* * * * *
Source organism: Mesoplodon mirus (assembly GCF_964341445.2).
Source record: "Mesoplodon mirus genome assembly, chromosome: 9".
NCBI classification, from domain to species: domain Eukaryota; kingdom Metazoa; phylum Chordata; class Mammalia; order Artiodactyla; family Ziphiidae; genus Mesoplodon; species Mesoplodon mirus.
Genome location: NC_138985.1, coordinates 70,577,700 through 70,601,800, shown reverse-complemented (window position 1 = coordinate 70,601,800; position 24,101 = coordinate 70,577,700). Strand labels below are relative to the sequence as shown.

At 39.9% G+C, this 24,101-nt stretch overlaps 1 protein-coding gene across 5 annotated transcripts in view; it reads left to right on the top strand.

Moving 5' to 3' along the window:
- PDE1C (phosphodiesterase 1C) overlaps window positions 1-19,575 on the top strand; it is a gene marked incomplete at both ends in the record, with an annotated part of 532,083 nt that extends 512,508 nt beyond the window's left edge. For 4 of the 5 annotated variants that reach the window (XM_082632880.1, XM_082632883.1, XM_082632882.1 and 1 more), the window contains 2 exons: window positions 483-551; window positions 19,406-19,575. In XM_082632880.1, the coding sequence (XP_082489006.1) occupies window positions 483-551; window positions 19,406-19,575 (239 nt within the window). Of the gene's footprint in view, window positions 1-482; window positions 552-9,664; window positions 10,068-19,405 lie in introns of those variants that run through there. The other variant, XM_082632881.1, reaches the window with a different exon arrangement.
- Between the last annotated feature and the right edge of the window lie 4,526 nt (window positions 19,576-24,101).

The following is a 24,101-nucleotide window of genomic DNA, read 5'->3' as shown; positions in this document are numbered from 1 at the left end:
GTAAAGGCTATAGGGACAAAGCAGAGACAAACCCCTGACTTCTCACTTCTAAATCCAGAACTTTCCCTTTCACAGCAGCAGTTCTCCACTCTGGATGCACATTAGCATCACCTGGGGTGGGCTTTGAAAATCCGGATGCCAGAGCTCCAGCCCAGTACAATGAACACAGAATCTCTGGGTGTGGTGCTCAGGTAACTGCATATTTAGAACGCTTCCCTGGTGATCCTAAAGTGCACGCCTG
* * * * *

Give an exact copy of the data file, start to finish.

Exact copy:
Source organism: Mesoplodon mirus (assembly GCF_964341445.2).
Source record: "Mesoplodon mirus genome assembly, chromosome: 9".
NCBI classification, from domain to species: domain Eukaryota; kingdom Metazoa; phylum Chordata; class Mammalia; order Artiodactyla; family Ziphiidae; genus Mesoplodon; species Mesoplodon mirus.
Genome location: NC_138985.1, coordinates 70,577,700 through 70,601,800, shown reverse-complemented (window position 1 = coordinate 70,601,800; position 24,101 = coordinate 70,577,700). Strand labels below are relative to the sequence as shown.

At 39.9% G+C, this 24,101-nt stretch overlaps 1 protein-coding gene across 5 annotated transcripts in view; it reads left to right on the top strand.

Moving 5' to 3' along the window:
- PDE1C (phosphodiesterase 1C) overlaps window positions 1-19,575 on the top strand; it is a gene marked incomplete at both ends in the record, with an annotated part of 532,083 nt that extends 512,508 nt beyond the window's left edge. For 4 of the 5 annotated variants that reach the window (XM_082632880.1, XM_082632883.1, XM_082632882.1 and 1 more), the window contains 2 exons: window positions 483-551; window positions 19,406-19,575. In XM_082632880.1, the coding sequence (XP_082489006.1) occupies window positions 483-551; window positions 19,406-19,575 (239 nt within the window). Of the gene's footprint in view, window positions 1-482; window positions 552-9,664; window positions 10,068-19,405 lie in introns of those variants that run through there. The other variant, XM_082632881.1, reaches the window with a different exon arrangement.
- Between the last annotated feature and the right edge of the window lie 4,526 nt (window positions 19,576-24,101).

The following is a 24,101-nucleotide window of genomic DNA, read 5'->3' as shown; positions in this document are numbered from 1 at the left end:
GTAAAGGCTATAGGGACAAAGCAGAGACAAACCCCTGACTTCTCACTTCTAAATCCAGAACTTTCCCTTTCACAGCAGCAGTTCTCCACTCTGGATGCACATTAGCATCACCTGGGGTGGGCTTTGAAAATCCGGATGCCAGAGCTCCAGCCCAGTACAATGAACACAGAATCTCTGGGTGTGGTGCTCAGGTAACTGCATATTTAGAACGCTTCCCTGGTGATCCTAAAGTGCACGCCTG